The cost of this soup he estimates as follows:
|Five pounds barley-meal, at 11d. per pound, or 5s. 6d. per bushel||71|
|Five pounds Indian corn, at 11d. per pound||61|
|Pepper and sweet-herbs||2|
This makes sixty-four portions, which thus cost rather less than one third of a penny each. As prices were higher then than now, it comes down to a little more than one farthing, or one third of a penny, as stated, when cost of preparation in making on a large scale is included. I have not yet tried this soup. In reference to the others specified in my last, I should add that I found it advantageous to use a double vessel—a water-bath constructed on the glue-pot principle. Such vessels are sold under the name of "milk-scalders."
The reason of this is, that with our ordinary fireplaces the heat is so great that the liability to char the bottom of the thick porridge is a source of trouble. Rumford's fireplaces were so skillfully constructed, and used with just as much wood-fuel as was required to do the work demanded, and thus this difficulty scarcely existed. I have little doubt that one of the reasons why the thin broth of our workhouses and prisons takes the place of his thick soup is, that the liquid stuff demands no skill nor attention from the officials who superintend and the cooks who prepare it. Their convenience is, of course, sacred.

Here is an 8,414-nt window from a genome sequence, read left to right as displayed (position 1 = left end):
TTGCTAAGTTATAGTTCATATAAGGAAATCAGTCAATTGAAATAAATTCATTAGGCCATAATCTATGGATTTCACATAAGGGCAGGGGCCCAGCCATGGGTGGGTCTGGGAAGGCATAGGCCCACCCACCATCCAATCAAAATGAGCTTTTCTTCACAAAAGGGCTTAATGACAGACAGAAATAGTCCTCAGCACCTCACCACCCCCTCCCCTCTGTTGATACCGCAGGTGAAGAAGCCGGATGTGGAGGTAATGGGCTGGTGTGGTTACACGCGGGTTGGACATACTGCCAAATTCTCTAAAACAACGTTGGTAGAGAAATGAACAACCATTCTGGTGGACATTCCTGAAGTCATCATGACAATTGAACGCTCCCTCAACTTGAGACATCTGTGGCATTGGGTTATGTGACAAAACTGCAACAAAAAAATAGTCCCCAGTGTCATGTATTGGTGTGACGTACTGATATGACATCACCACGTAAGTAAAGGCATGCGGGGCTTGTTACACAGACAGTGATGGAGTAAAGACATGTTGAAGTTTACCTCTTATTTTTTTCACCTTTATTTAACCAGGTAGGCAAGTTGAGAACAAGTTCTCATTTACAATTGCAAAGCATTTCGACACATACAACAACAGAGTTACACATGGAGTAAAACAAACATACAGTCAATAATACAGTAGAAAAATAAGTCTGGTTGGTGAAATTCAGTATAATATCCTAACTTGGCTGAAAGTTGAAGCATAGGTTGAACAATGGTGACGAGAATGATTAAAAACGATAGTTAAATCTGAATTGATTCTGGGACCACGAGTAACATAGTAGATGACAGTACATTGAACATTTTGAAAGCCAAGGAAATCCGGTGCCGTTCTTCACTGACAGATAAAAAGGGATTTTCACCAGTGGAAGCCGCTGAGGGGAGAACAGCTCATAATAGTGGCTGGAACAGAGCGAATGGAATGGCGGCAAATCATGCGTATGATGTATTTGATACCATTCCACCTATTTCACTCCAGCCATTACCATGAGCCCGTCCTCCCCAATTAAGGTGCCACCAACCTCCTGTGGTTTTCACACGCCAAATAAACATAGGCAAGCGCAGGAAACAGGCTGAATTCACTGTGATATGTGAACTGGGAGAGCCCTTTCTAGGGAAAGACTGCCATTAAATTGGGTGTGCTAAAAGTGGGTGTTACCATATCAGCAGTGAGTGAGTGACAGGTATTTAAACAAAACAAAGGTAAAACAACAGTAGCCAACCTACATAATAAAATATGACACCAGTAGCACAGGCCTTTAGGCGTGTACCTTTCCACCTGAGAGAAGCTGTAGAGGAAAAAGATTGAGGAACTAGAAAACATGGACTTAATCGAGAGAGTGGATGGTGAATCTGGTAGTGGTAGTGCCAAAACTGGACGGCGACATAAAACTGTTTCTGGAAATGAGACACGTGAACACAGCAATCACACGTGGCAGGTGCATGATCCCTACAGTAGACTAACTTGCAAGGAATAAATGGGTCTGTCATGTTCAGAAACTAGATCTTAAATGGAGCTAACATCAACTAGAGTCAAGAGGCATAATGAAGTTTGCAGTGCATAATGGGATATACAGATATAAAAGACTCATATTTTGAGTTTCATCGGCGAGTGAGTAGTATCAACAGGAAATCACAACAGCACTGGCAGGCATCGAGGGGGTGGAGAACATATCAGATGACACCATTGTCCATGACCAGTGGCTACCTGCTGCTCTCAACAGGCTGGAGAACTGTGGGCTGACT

The feeding of the Bavarian soldiers is stated in detail in Volume I of "Rumford's Essays." Space will permit me only to take one example, and that I must condense. It is from an official report on experiments made "in obedience to the orders of Lieutenant-General Count Rumford, by Sergeant Wickelhof's mess, in the first company of the First (or Elector's own) Regiment of Grenadiers at Munich."
June 10, 1795.—Bill of Fare.
Boiled beef, with soup and bread dumplings.
First, for the boiled beef and the soup.
|1||141 ammunition bread cut fine||27|
The Bavarian pound is a little less than 1 pound avoirdupois, and is divided into 32 loths.